Rio de Janeiro
|Rio de Janeiro, Brazil
Havaianas sandals, created in 1962, drew inspiration from the “zori”, traditional Japanese flat sandals made of rice straw. Extremely low-cost, for many years they were just humble rubber flip-flops, distant from the fashion icon they are today.
Our greatest challenge was to impart to the architecture the mood the brand inspires: freshness, informality, comfort, calm, well-being, Brazilian-ness.
Differently from the first flagship store in São Paulo, the program in Rio de Janeiro was vertical, distributed along four floors due to the small-sized plot, bringing the major complication of how to attract customers throughout the space. As such, its façade, a black box – different from what is expected from the Havaianas brand – raises curiosity about what lies inside.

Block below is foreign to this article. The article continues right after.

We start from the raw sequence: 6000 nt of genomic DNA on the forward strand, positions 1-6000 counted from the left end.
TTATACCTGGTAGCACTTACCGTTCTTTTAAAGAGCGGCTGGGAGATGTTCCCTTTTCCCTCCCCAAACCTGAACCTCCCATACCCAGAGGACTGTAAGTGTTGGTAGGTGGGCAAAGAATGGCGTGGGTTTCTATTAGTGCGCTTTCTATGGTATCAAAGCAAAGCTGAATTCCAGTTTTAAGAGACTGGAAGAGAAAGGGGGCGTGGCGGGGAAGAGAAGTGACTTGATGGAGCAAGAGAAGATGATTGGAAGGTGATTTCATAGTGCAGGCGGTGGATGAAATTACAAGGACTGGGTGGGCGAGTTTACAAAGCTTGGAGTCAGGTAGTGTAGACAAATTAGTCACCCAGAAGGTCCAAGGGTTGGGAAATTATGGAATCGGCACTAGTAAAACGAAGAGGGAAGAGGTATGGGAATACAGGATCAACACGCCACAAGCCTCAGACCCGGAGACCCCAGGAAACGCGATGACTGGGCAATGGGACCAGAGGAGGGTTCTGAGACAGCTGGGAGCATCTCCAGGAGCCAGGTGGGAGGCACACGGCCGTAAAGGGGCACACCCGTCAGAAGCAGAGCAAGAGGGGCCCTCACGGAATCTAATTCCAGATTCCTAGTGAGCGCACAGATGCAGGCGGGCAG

The ground floor, the only part open to the exterior, is an extension of the sidewalk, completely open to the street, without doors or window displays, with lush vegetation multiplied by the polished stainless-steel wall covering that works as a mirror and still keeps the mystery of what is above.
As it ultimately works as a square, customers are effortlessly led to the interior, and only upon entering, the store starts revealing itself.
The upper floors, built on slabs of different sizes and contours, along with the translucent materiality of the stairs, allow viewing a colored gradient made up of the core product of the brand itself: the sandals, found on the four walls to the top of the last floor, a white checkered glass pergola, which allows natural lighting to flow throughout the store, highlighting the sandals in display.